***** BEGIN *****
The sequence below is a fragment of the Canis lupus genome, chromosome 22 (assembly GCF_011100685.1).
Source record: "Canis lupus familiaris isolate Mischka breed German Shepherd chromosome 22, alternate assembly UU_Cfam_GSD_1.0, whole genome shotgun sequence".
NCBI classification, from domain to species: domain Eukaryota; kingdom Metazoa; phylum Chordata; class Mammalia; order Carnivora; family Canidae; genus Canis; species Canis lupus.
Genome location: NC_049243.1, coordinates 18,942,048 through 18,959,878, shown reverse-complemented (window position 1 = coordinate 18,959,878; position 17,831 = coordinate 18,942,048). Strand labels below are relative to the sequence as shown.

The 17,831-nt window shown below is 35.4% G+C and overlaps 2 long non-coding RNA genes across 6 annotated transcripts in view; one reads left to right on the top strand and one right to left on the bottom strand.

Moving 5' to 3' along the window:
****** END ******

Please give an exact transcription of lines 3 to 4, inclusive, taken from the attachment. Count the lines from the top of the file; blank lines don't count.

NCBI classification, from domain to species: domain Eukaryota; kingdom Metazoa; phylum Chordata; class Mammalia; order Carnivora; family Canidae; genus Canis; species Canis lupus.
Genome location: NC_049243.1, coordinates 18,942,048 through 18,959,878, shown reverse-complemented (window position 1 = coordinate 18,959,878; position 17,831 = coordinate 18,942,048). Strand labels below are relative to the sequence as shown.